Sound of Freedom, the Anti-Trafficking Film, Financier Arrested for Child Kidnapping
Author: Christopher Wiggins
A Missouri man who supported the crowdfunded and controversial anti-child trafficking film Sound of Freedom has been charged with kidnapping under child endangerment laws.
In July, Fabian Marta was charged with felony child kidnapping. In the film’s credits, Marta is listed among the “investors [who] helped bring Sound of Freedom to theaters.”
Sound of Freedom centers on Operation Underground Railroad, an anti-child sex trafficking organization founded by Tim Ballard, portrayed by Jim Caviezel, a QAnon conspiracy theory adherent.
QAnon is named for a person identified only as “Q” who began posting conspiracy theories on the website 4chan in 2017. Chief among them is “the false belief that a highly organized network of global elites are kidnapping children, having sex with them and harvesting their blood,” The Washington Postexplains. A similar theory that predated QAnon was Pizzagate, which falsely claimed that a Washington, D.C., pizza restaurant was the headquarters of a pedophile ring that included Bill and Hillary Clinton. It led an armed man to attack the restaurant in 2016.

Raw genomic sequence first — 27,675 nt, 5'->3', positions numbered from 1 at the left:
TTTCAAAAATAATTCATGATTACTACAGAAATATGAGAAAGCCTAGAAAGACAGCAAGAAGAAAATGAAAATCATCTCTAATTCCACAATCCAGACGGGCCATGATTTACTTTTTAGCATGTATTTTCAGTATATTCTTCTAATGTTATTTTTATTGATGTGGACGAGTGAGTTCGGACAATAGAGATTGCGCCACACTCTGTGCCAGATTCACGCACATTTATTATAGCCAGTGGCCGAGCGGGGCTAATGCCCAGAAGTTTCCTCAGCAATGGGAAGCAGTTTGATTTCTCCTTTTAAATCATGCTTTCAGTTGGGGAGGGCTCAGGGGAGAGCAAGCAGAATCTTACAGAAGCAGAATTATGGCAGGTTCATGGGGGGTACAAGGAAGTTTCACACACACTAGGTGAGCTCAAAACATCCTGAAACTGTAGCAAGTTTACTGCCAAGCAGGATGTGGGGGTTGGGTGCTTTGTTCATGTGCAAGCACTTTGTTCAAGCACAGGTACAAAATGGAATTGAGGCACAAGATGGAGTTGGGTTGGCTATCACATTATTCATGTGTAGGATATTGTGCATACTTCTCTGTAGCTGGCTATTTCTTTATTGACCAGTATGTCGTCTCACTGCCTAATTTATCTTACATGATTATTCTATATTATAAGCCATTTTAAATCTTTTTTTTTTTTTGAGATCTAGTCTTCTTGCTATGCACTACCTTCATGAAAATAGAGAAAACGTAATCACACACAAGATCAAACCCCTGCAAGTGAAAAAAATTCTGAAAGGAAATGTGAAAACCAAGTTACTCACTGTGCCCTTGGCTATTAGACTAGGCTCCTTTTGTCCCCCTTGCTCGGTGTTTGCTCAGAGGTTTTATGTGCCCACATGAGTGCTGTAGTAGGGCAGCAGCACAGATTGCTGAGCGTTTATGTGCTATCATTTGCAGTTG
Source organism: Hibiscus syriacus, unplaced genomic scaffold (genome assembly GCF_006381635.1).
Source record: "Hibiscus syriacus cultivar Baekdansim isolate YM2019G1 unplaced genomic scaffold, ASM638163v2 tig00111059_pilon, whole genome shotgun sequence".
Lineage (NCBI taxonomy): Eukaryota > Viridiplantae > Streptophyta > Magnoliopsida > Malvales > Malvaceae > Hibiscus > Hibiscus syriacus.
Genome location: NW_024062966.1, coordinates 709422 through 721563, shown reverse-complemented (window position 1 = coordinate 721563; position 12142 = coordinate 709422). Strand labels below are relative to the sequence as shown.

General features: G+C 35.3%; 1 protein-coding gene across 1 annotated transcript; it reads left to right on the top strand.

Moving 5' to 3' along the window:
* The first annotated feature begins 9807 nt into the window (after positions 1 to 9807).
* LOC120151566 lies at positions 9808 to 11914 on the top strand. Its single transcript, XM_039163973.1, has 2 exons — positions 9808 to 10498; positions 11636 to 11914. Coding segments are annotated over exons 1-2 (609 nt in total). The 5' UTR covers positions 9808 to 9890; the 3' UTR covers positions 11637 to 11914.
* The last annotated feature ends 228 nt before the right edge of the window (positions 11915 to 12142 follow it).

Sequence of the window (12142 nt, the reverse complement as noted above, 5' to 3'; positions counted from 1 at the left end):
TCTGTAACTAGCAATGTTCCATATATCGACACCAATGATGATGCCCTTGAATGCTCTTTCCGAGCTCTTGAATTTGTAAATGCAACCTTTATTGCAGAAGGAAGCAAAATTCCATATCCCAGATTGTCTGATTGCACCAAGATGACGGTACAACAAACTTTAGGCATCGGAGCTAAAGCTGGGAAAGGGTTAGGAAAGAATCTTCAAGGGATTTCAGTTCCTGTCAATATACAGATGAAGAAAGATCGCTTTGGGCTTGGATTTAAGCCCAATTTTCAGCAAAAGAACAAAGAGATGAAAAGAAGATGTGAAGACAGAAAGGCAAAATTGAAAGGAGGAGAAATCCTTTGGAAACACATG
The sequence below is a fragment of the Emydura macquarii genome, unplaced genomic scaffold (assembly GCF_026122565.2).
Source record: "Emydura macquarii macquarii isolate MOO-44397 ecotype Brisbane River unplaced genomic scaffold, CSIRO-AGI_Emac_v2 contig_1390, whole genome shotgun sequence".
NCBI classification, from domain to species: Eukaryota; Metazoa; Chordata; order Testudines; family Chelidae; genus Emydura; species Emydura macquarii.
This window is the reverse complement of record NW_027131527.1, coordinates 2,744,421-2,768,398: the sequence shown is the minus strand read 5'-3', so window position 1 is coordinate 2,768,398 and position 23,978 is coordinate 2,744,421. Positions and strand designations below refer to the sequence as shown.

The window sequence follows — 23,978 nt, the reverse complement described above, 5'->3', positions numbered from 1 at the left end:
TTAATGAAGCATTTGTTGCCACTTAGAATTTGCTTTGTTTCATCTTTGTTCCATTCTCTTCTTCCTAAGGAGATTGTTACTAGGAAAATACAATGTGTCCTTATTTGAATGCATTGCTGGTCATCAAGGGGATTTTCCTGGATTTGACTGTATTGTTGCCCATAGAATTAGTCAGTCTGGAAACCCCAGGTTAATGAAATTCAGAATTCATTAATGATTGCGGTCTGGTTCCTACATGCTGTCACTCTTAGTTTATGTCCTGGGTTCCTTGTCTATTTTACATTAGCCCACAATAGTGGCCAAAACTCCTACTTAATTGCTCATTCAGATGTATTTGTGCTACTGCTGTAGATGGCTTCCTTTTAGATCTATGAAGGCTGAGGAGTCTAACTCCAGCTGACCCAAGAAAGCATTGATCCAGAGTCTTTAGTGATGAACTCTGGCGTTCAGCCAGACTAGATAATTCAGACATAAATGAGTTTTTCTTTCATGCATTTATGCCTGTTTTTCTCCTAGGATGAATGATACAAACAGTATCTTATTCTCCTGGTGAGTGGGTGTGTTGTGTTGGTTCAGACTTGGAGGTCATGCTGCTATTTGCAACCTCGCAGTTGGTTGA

St. Louis Metropolitan Police say Marta, 51, was arrested on July 23 after being charged on July 21, Newsweekreports.
“The Sound of Freedom movie tackles a very tough subject, and took extraordinary effort to bring it to movie theaters,” Marta said in a deleted post on his Facebook page. “I’m proud to have been a small part of it. If you see the movie look for ‘Fabian Marta and Family’ at the very end of the credits.”
“Fabian Marta & Family” are listed as funding backers in the movie’s ending credits.
The next court date listed in records for Marta is August 28. The court records do not list his legal counsel.
Despite a $15,000 bail set, he was released on personal recognizance following his initial appearance on July 24. There is no information available about the incident involved in the criminal case.
Marta faces a prison sentence ranging from 10 years to life if found guilty of felony kidnapping.
Although it’s received some positive responses from moviegoers, the film has also been widely criticized for starring Caviezel, who has espoused QAnon conspiracy theories.
As a result of reports that a patron of the movie had been arrested and charged with felony child kidnapping in July, Angel Studios, which distributed the film, formally responded.
In a statement to IndieWire on Friday, the distributor’s CEO, Neal Harmon, defended the legal process of public investment in the company’s films but also expressed hope that those responsible “will be brought to justice no matter who they are.”
Original Article on The Advocate
Author: Christopher Wiggins